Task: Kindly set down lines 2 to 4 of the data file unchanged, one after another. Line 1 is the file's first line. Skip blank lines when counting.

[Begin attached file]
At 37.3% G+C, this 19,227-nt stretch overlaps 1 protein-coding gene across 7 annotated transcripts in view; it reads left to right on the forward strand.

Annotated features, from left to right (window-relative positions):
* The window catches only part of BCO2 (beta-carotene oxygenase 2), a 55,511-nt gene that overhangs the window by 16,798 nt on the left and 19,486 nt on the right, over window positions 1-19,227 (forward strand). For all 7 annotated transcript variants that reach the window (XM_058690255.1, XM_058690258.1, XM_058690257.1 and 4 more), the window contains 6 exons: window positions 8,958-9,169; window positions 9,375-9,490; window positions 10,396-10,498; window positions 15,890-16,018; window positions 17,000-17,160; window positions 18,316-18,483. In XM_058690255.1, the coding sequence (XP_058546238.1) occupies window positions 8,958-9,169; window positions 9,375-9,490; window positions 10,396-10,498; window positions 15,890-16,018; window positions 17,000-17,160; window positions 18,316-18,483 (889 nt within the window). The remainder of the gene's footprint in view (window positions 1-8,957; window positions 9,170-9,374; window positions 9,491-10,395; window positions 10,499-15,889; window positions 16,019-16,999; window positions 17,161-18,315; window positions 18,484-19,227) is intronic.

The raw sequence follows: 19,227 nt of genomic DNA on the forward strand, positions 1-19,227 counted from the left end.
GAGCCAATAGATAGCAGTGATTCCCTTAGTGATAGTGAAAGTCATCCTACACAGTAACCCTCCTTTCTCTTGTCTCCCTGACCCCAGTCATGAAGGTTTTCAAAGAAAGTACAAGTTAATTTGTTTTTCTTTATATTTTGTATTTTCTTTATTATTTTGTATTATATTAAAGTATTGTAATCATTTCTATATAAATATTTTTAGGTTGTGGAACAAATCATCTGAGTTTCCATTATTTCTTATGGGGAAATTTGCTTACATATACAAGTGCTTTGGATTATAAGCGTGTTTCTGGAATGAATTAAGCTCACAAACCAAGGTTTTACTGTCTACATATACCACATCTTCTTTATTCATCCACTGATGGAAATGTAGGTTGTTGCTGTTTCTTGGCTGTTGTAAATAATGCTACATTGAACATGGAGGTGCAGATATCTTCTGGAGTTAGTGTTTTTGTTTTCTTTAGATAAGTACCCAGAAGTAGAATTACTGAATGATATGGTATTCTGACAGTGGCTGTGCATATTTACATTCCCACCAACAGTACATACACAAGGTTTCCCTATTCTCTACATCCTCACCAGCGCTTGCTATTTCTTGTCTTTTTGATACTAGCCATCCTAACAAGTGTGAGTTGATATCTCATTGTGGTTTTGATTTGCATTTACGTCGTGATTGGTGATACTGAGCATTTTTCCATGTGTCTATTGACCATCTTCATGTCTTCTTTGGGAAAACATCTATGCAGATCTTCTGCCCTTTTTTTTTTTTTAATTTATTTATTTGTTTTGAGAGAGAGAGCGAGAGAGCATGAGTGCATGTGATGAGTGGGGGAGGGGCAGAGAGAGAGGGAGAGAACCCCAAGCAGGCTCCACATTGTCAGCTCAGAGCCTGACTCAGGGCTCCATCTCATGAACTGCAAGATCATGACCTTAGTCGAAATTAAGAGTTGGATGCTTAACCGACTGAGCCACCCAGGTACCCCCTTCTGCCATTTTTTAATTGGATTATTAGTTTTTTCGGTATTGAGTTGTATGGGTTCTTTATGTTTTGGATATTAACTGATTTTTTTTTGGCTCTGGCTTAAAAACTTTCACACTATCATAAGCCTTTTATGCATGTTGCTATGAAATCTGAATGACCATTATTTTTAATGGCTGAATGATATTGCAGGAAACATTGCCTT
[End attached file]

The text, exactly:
Annotated features, from left to right (window-relative positions):
* The window catches only part of BCO2 (beta-carotene oxygenase 2), a 55,511-nt gene that overhangs the window by 16,798 nt on the left and 19,486 nt on the right, over window positions 1-19,227 (forward strand). For all 7 annotated transcript variants that reach the window (XM_058690255.1, XM_058690258.1, XM_058690257.1 and 4 more), the window contains 6 exons: window positions 8,958-9,169; window positions 9,375-9,490; window positions 10,396-10,498; window positions 15,890-16,018; window positions 17,000-17,160; window positions 18,316-18,483. In XM_058690255.1, the coding sequence (XP_058546238.1) occupies window positions 8,958-9,169; window positions 9,375-9,490; window positions 10,396-10,498; window positions 15,890-16,018; window positions 17,000-17,160; window positions 18,316-18,483 (889 nt within the window). The remainder of the gene's footprint in view (window positions 1-8,957; window positions 9,170-9,374; window positions 9,491-10,395; window positions 10,499-15,889; window positions 16,019-16,999; window positions 17,161-18,315; window positions 18,484-19,227) is intronic.

The raw sequence follows: 19,227 nt of genomic DNA on the forward strand, positions 1-19,227 counted from the left end.